Microlending and challenges in the rural community of Msitu wa Tembo

W.E. Thrive is a branch of the Women Empowerment Program, that focuses on the economic empowerment of women, in the group Kazi na Sala, by training its members to reinforce savings habits and encouraging entrepreneurship. Through the Microlending Initiative (MLI), W.E. Thrive is also providing access to skill-building opportunities and capital needed to create and grow their businesses in order to gain greater financial independence.

Bike shop mechanic

Hamida fixing a bike from the Bike Shop

Involved since the beginning with TATU Project, Hamida is a long-standing member of the Kazi na Sala group. Residing in Msitu wa Tembo with her husband, mother, and five children Hamida is involved in various projects such as the Bike Shop where she is a leader and mechanic and part of the Community Health Workers (CHW).

Additionally, Hamida is also an active businesswoman working in the poultry business, small-scale farming (maize, beans, and eggplants), selling petrol, and running a small restaurant in the community for more than 4 years. Hamida is working hard to ensure the health and education of her children, to improve her family’s standard of living, and to build a new home.

She took a business loan of 300,000 TZS (around 130$) in December 2017 and dispatched money into her different businesses.

How did she invest the loan?

  • Poultry business (150,000 TZS – 66$): she bought 30 chickens and built the poultry house. In few weeks, she got 45 chickens. Unfortunately, during the floods, she lost 15 chickens and her poultry house was destroyed. For now, she is still struggling on building the henhouse again. However, she explained that the poultry business is the most profitable because she can sell both eggs and cattle. Before the floods, she used to sell more than 70 eggs for the price of 300 TZS (0,13$) each and poultry (Roosters and Hens) for the price range from 10,000 TZS (4,5$) to 15,000 TZS (6,5$) each.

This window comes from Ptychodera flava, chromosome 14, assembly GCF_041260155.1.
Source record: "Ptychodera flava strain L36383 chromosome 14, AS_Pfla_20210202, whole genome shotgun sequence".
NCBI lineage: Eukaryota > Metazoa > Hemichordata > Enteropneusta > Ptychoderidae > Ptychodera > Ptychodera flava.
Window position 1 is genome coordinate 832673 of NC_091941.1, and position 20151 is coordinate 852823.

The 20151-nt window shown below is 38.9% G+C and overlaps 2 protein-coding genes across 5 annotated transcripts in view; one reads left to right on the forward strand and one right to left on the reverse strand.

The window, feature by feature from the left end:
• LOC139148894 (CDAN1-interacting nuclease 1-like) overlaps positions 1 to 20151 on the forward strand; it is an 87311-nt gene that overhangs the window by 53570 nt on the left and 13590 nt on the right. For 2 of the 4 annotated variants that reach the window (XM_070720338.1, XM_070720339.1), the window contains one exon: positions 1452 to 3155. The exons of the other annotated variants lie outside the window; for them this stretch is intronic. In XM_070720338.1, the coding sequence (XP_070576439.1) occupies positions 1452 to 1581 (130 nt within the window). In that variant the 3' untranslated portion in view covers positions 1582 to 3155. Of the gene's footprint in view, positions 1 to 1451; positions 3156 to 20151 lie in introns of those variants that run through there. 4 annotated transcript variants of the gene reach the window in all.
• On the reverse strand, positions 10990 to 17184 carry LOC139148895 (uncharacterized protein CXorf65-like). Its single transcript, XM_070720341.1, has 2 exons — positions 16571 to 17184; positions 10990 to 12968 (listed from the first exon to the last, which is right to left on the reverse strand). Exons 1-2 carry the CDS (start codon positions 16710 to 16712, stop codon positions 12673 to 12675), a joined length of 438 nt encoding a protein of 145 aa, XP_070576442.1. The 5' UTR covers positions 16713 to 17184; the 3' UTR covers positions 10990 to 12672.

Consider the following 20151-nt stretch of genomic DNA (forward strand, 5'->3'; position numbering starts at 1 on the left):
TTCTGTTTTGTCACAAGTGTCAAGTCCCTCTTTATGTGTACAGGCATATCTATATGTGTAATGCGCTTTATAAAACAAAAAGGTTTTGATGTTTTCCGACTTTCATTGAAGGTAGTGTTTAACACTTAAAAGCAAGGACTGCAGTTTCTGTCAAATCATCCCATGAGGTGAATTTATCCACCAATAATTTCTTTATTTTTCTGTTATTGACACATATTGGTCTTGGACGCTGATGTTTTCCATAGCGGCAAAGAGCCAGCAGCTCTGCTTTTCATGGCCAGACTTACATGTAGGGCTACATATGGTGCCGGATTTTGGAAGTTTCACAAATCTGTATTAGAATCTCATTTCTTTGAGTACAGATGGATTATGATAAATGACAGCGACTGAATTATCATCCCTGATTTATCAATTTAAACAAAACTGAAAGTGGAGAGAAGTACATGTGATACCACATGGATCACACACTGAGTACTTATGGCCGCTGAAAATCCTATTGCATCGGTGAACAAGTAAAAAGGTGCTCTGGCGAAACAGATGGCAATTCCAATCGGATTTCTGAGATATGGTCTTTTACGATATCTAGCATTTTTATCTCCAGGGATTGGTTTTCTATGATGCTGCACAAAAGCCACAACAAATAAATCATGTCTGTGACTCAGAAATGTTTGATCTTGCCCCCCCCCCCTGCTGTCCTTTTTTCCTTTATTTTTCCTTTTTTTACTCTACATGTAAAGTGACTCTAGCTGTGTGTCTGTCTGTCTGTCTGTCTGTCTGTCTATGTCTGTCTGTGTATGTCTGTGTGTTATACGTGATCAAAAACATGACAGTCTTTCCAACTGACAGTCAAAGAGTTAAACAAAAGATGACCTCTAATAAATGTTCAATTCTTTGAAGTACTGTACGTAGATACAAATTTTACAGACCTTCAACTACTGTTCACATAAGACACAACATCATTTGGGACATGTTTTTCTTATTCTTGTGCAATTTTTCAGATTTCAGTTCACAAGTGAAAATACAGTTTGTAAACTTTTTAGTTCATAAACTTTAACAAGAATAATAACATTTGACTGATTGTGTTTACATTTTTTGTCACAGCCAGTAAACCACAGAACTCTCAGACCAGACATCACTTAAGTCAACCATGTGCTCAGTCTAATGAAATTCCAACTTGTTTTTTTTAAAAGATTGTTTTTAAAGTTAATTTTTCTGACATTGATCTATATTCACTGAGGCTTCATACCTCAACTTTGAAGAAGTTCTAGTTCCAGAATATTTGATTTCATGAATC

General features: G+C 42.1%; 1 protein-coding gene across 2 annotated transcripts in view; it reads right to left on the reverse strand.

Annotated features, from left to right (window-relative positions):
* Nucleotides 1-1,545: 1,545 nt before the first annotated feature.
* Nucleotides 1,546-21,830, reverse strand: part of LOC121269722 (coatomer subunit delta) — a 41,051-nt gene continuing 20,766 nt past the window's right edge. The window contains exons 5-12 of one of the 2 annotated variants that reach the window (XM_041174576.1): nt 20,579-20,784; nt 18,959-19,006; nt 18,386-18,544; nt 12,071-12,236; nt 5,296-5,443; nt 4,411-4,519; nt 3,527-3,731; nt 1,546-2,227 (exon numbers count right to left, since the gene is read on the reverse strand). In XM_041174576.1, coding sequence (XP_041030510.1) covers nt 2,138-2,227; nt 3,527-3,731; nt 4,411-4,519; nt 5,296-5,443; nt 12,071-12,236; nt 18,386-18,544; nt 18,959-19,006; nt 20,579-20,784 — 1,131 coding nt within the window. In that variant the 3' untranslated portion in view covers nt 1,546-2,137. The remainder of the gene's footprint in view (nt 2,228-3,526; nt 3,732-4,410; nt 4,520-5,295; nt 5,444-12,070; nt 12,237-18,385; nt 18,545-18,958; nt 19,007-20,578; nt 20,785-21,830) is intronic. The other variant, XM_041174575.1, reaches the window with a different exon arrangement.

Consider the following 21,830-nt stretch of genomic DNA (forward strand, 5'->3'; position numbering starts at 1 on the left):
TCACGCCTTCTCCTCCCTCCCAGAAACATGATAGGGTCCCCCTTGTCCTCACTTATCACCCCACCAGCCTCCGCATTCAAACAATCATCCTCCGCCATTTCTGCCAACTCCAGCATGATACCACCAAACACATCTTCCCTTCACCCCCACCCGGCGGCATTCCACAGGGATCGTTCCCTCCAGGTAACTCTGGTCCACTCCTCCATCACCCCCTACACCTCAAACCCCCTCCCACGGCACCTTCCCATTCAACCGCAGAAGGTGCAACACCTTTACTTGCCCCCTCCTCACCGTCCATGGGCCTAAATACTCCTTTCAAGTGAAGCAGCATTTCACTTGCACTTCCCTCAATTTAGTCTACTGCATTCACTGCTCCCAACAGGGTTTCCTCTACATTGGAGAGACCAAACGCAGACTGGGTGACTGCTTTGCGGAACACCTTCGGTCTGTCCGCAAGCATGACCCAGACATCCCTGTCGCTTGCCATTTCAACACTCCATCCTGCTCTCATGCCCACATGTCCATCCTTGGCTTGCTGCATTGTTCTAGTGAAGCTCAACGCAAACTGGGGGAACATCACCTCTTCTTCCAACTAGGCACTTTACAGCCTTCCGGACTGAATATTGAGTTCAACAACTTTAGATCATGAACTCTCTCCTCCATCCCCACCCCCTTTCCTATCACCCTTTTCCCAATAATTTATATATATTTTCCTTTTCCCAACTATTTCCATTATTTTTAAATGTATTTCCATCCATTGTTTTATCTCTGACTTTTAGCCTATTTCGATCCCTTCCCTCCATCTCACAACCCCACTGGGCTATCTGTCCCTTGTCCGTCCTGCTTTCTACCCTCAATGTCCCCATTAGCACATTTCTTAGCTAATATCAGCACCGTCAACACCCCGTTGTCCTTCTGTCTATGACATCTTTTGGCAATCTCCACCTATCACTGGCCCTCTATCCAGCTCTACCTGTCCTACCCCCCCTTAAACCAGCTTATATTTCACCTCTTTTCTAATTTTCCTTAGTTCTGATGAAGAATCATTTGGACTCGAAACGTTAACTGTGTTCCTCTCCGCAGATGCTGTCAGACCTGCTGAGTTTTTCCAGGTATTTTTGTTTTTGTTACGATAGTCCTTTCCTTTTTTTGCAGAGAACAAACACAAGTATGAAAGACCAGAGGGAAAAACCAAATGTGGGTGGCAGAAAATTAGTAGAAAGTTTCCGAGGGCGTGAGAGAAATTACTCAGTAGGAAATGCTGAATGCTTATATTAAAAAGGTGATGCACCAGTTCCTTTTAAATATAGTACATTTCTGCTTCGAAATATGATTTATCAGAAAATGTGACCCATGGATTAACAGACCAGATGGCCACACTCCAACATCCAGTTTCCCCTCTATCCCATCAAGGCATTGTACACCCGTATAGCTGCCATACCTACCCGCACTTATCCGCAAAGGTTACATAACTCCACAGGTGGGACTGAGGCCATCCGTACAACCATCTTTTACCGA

• Microlending TATU Project

    Hamida in front of her house and restaurant

    Petrol business (75,000 TZS – 33$):
    she bought 20 liters of petrol and sold it for 50,000 TZS (22$).
    She said petrol is not very profitable with small profit.

  • Restaurant business (75,000 TZS – 33$): Since the rainy season, the business is going slowly. Indeed, expecting the end of the harvesting, people in the community try to save money as much as they can. Usually, she would buy 25kg of flour for a week but nowadays, she uses the 25kg in a month. Per consequence, her weekly turnover went from 50,000 (22$) to 10,000 TZS (4,5$).

What challenges did she face?

Hamida is an experienced business woman and had a proper plan to pay back the Microlending Initiative (MLI).

Unfortunately, the loss of her chickens, the lack of customers during the rainy and Shamba season (farming season) and additionally the floods affecting the poultry house, lead her not being able to pay back on time. However, even with all of these challenges that she had to face up, she still managed to pay back 200,000 TZS (88$) which represent approximately 80% of the total loan that she took with MLI.

According to her calculations and the end of the Shamba season, she promised to complete the remaining amount before the end of October 2018 by providing every week 20,000 TZS (9$) to MLI.

What is her feedback on Microlending service?

She is very grateful for the patience and the consideration of the MLPs. She believes that the MLI initiative will help women in the community through loan provision.

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